I never parted from Mama if we were mad at each other. From the time I could drive I would threaten to follow her to work if we didn’t fix whatever lay between us. As a result, when the day came going on four years ago now and I had to stand over her casket, I felt grief — crushing grief –; I felt profound loss; but what I did not feel was regret. I’m not saying this makes me a great son or a great person because it doesn’t. I’m saying it because I haven’t followed the “no regrets” program with everyone in my life.
I met Tracey over the phone when she was a sales rep for a book seller and I was a middle school librarian. After our first conversation I wouldn’t deal with anyone at the company but her. We were kindred spirits. Our friendship was ten years of phone calls, emails, and texts. I never once laid eyes on her in the flesh. I knew she was up in New York living a life that would terrify me and loving every minute of it.
We’d go long stretches and not hear from each other but once Facebook caught on, it became much easier to keep in touch. She introduced me to the music of The Cramps and offered me the “real” tour of New York if I ever got the courage up to fly to the Big Apple. I didn’t make it for a thousand reasons: money, time, commitments . . . the usual. Then, last spring, through Facebook I found out she was sick — extremely sick, like at death’s door sick. She had a condition called “lipid pneumonia” which made her lungs fill up with a fatty fluid the consistency of oil.
Something strange happened then. We had a fight. Of all things, she was sick as a dog and we had a fight. Part of it was over someone in her life I hated — well, as much as you can hate someone you’ve never met; part of it was because I kept badgering her to leave her beloved New York City and move back to her family in Florida with warmer weather and family to look out for her. It was ALL stupid and the majority of the entire fiasco was my fault. Then she started to get better and better and got out of the hospital and it looked like everything was coming up Milhouse.
But she was still angry with me and I was too proud and stubborn to admit any wrongdoing or back down from anything I said. So, we stopped communicating. Last I talked to her was July of last year and she was, “fine thank you very much!” Then nothing. Well, Monday was her 40th birthday and I thought fourteen months was plenty to act like an ass so I sent her an emoji laden post telling her happy birthday on Facebook.
About an hour later I got a reply to my post, not from Tracey, but from her mother. It simply said, “I’m sorry to have to tell you but Tracey died Thanksgiving Day of last year.” I sat and stared at my phone so hard Budge asked me what was wrong. She knew who Tracey was so she was sorry for my feeling too.
It’s so weird in a way. I never laid physical eyes on her, but she’s left this empty space. She’s been dead nearly a year and I didn’t even know! Now it’s too late. I’ll never know what she thought of me those last months. Did she still consider me a friend? Did she feel betrayed? Did she feel anything at all? What I feel is much simpler.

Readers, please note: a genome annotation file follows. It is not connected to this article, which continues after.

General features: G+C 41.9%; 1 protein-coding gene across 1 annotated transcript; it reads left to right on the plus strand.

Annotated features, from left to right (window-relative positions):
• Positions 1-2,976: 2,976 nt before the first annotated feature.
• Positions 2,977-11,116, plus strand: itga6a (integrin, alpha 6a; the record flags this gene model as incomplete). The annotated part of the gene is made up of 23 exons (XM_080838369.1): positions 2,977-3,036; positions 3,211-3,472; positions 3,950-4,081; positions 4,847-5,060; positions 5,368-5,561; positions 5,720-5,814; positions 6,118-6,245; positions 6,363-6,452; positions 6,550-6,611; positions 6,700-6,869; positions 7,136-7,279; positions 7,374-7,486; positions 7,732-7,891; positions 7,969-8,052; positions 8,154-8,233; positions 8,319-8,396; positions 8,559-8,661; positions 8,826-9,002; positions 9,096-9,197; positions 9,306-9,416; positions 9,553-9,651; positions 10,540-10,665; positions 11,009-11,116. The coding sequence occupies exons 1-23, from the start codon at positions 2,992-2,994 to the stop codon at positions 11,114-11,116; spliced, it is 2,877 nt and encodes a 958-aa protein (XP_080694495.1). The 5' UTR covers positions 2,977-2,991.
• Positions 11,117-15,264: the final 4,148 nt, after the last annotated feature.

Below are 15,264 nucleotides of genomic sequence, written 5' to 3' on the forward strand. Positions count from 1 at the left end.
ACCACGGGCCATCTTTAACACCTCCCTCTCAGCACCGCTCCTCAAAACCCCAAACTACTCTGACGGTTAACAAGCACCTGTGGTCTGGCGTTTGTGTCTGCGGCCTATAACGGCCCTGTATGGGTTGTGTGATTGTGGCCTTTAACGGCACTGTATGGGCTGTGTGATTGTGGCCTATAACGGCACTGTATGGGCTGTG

I feel regret.
I feel regret that when she needed me most I wasn’t there in person or electronically. I feel regret that this amazing person who was part of my life will never know just exactly how much she made me smile or how much she taught me . . . all because I waited too late to stretch out an olive branch. Our last words to each other were harsh . . . because of my pride.
Now she’s gone.
Which got me to thinking how she’s not the only one. I’ve got friends and family I haven’t seen in years and some of us parted on bad terms. I’ve got people I need to apologize to but I don’t know where they are and it’s taken losing a real friend to open my eyes to just how fragile and fleeting life is and how enduring and everlasting our words are.
If you happen across this post and you are a friend, former friend, or family member; if you are someone I’ve wronged, comment below, email me, reach out and give me a chance to mend and take back some of the things I’ve said and if you can’t or don’t want to please know that for my part, I’m sorry. I’ve said and done stupid things and hurt people unknowingly and quite willfully at times, but I’m going on fifty and the man is sorry for many things the boy has done . . . and many things the man has done. I’m so sorry.
The Quakers have a proverb: “I expect to pass through life but once. If therefore, there be any kindness I can show, or any good thing I can do to any fellow being, let me do it now, and not defer or neglect it, as I shall not pass this way again.”
You only live once is not just a Millenial throwaway line by some rapper. It’s not just something to say. No, it is a truth . . . an immutable truth. No matter what we may believe about what comes after we’re only going through THIS life one time and this life is just a mist, a fog, a momentary vapor.
So please, take my advice. Never part with harsh words. Always be the first to say “I’m sorry” whether you feel it was your fault or not. Reach out to your friends and loved ones because you never know if what seemed so important to say, the argument that was so vital to win, the point so desperate to make just might be the last words the two of you ever share and then, when you finally decide to try to mend things you find out you’ve come to late.
Love y’all, and keep those feet clean.